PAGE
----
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Money power rules elections

Articles, “The money menace” by Trilochan Sastry and “A threat to democracy” by V Eshwar Anand along with the views of Supreme Court advocates M.N. Krishnamani and Prashant Bhushan (Aug 23) were apt and informative. Surely, money has become the most important factor in Indian politics.

The rise in the number of crorepati MPs in Parliament is a dangerous trend. It is surprising to note that from 156 crorepatis in the last Lok Sabha the number has risen to 315 in the current one. Certainly, politics has become a business of the rich. They invest in crores and win elections.

Mr Sastry has rightly said that anyone who spends crores of rupees in an election will focus on recouping his or her investment after winning. Honest and intelligent people with limited resources cannot even dream of contesting elections. Corrupt politicians bribe the masses for votes. Even the public accepts ”gifts”. If giving gifts is a crime then even taking them is a crime. But who cares?

The demand for funding and scrutiny of audited accounts by the Election Commission is the need of the hour.

R K KAPOOR, Chandigarh

Make CWG a success

The editorial “Accountability mantra” (Aug 21) has aptly cautioned that the stink of corruption in high places is all-pervasive and the Manmohan Singh government will have to pay a heavy price in future if this malady is not redressed. Corruption is rampant in every sphere of life in India.

There are few arenas in public life where one can say that work can be done without greasing the palms of the officials concerned.

Ms Sonia Gandhi’s initiative in cleansing politics and removing corruption is welcome and ought to be lauded. She is the only leader who practises what she says.

The allegations of irregularities and corruption in constructing the venues of Commonwealth Games are shocking. CWG is a matter of national pride. It is time every Indian rose above political affiliations and personal interests and lent a helping hand to the government to successfully organise the CWG.

AJAY K JINDAL, via-e-mail

Missing joys

Nirmal Sandhu in his article “Working women in a trap” (Aug 21) rightly laments the loss incurred by the family and society at large due to women’s preoccupation with jobs and careers. Society is being deprived of good values because the mother is not available to the child when it needs her the most. The writer verily points to the ‘small joys’ we are missing in the  pursuit of ‘big things’.

The whole family is hankering after earning money and owning more and more worldly possessions. But money alone does not bring happiness. We are trapped by material progress and the women caught in this trap are the worst sufferers.

They are losing out on their intrinsic elegance and grace. The most regrettable thing is that a majority of them are not aware of the price they are paying for their so-called economic freedom.


Virtue of forgiveness

As a goodwill gesture, Jammu and Kashmir Chief Minister Omar Abdullah has pardoned the man who flung a shoe at him, saying that the “holy month of Ramazan teaches us to be compassionate and to forgive everyone” (news report, “CM pardons shoe thrower, orders his release”, Aug 18). It was in this month that the Quran was revealed to the Prophet. Verse 41 of soorah Al-shoora says. “And the recompense of an injury is an injury the like there of; but who so forgives and his act brings about reformation, his reward is with Allah. Surely, he loves not the wrongdoers.”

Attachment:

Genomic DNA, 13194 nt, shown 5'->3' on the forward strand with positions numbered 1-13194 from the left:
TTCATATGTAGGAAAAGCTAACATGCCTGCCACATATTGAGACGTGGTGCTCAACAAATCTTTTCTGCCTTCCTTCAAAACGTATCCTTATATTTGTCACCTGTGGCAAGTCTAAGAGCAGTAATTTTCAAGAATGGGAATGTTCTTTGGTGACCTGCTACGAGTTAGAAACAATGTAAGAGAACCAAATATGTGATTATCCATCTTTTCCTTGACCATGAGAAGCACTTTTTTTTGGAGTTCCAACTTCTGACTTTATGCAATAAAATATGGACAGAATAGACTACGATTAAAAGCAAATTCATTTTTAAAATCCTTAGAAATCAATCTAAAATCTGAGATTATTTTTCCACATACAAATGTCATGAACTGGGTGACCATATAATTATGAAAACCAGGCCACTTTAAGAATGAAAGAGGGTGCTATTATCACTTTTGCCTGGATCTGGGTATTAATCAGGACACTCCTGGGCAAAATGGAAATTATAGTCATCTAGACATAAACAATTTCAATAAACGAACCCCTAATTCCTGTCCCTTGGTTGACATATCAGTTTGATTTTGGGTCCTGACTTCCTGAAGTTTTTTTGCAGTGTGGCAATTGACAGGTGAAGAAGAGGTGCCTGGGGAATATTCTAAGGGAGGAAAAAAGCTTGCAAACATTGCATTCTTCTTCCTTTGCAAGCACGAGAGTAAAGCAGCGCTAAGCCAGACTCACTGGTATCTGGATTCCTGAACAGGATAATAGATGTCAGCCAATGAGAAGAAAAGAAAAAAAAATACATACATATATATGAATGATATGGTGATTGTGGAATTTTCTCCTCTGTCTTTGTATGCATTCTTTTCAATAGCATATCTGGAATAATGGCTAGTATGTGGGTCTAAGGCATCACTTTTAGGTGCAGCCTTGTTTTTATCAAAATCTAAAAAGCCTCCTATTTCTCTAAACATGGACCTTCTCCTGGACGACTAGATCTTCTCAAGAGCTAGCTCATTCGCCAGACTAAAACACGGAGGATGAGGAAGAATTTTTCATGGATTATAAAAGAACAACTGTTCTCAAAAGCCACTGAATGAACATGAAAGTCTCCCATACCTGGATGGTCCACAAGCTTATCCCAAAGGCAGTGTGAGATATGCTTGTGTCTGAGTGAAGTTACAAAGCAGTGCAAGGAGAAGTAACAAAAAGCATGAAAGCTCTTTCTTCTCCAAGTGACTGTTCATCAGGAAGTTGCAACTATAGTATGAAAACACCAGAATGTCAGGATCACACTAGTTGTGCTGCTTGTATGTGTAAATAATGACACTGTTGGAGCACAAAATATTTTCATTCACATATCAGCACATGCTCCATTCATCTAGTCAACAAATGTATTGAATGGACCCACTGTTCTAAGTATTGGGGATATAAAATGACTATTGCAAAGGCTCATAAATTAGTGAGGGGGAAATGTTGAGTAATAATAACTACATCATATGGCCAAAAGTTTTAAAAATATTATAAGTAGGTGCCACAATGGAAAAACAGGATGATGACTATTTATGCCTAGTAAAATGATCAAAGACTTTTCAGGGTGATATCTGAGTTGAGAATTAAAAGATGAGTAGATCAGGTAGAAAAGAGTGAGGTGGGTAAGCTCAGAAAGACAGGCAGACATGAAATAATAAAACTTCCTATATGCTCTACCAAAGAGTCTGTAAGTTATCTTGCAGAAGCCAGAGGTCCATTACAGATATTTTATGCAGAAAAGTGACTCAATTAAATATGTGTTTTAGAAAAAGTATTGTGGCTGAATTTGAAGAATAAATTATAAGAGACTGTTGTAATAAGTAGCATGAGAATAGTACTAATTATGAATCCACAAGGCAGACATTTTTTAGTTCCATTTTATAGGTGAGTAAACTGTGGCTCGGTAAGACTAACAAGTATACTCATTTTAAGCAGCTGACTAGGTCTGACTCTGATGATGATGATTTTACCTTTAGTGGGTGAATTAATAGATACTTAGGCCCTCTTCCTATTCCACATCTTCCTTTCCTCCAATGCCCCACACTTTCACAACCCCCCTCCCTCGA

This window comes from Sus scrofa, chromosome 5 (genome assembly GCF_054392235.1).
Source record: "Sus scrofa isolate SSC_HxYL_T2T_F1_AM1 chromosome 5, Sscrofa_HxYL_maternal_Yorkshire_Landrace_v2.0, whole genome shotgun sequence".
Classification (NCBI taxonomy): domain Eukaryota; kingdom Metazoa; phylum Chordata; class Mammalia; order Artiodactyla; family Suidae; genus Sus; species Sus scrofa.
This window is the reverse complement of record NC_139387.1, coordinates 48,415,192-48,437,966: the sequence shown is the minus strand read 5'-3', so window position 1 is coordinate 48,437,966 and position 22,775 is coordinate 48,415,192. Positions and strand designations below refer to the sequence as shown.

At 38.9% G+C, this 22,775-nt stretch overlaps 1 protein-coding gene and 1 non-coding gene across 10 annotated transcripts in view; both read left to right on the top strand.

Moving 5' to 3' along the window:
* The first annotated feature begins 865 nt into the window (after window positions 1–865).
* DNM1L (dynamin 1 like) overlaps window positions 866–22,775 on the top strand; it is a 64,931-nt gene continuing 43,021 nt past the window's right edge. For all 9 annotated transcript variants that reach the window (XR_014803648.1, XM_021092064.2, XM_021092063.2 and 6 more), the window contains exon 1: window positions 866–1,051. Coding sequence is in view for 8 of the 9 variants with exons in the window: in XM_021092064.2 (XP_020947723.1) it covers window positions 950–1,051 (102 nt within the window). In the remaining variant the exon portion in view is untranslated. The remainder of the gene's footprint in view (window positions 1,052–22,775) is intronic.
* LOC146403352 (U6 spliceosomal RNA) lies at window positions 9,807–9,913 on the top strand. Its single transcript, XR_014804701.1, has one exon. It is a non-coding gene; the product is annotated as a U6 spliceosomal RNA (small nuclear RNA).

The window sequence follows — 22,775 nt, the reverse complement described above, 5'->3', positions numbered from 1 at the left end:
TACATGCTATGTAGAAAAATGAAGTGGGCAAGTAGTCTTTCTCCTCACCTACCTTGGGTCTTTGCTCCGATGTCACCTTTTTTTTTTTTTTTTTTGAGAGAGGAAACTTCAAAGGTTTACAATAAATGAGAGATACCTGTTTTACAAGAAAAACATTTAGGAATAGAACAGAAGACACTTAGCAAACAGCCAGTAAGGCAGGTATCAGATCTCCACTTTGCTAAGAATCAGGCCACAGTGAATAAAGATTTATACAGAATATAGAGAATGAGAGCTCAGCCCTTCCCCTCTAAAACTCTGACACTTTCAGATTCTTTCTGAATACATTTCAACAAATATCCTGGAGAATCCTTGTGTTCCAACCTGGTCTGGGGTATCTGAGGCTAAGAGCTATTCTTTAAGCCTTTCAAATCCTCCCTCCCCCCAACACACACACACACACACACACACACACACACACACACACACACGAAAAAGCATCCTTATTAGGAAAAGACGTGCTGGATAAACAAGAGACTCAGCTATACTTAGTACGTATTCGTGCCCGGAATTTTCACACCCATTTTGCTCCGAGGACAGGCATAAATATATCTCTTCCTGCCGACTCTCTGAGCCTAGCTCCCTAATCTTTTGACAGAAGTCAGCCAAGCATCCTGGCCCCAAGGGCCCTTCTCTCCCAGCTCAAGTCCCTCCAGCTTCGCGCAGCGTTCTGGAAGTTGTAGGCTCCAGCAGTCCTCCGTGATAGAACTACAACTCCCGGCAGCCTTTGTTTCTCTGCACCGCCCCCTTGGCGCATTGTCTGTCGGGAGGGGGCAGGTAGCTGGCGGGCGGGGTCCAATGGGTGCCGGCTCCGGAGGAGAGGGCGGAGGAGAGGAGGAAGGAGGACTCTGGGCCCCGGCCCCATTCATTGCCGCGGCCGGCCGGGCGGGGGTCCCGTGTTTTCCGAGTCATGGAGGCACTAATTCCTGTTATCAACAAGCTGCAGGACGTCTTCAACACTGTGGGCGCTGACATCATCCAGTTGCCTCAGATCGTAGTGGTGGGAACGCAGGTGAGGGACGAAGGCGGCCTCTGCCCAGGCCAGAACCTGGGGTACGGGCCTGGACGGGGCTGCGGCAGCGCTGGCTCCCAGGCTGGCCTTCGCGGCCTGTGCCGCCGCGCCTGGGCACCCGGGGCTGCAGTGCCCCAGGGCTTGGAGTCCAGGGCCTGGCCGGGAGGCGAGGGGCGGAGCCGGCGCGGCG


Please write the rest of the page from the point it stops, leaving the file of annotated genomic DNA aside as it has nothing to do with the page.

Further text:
The display of forgiveness is one of the noblest traits of humanity. The desire to exact revenge is cruel. Even Dr Farooq Abdullah quipped in a lighter vein that it was a wonderful thing that his son had joined the elite club of former US President George Bush, Home Minister P Chidambaram, Pakistan President Asif Ali Zadari, et al. The shoe thrower was so overwhelmed by Mr Omar Abdullah’s forgiving spirit that tears welled up in his eyes.


Safeguard farmers’ interests

It is a matter of concern that the fertile land of farmers is being acquired at throw-away prices by different state governments in the name of developing new roads, industrial hubs and modern townships. It is shameful and shocking that the farmers of Jikarpur village in Aligarh district in Uttar Pradesh were fired upon when they came out on roads protesting against the amount of compensation for their acquired land.

Our policy makers in New Delhi have never been sensitive to the needs of the rural masses, particularly the farmers. It appears as if they are bent upon pauperising the farming community with an aim to ensuring the growth and prosperity of only corporate houses and big industrialists.

The present rulers along with their capitalist friends know very well that if the back of the peasantry is broken, the rural masses will lose their will power to stand up against the pro-rich economic policies of the government. Therefore, agriculture is being callously neglected in this country and the farmers are being forced to part with their fertile land, the perennial source of their survival and livelihood.

The Land Acquisition Act must be suitably amended to address the genuine grievances of the farmers. No fertile cultivable land should be acquired without the consent of the farmers. We all need good roads, modern townships, metros and better hospitals but not by depleting the rural areas of their fertile land.




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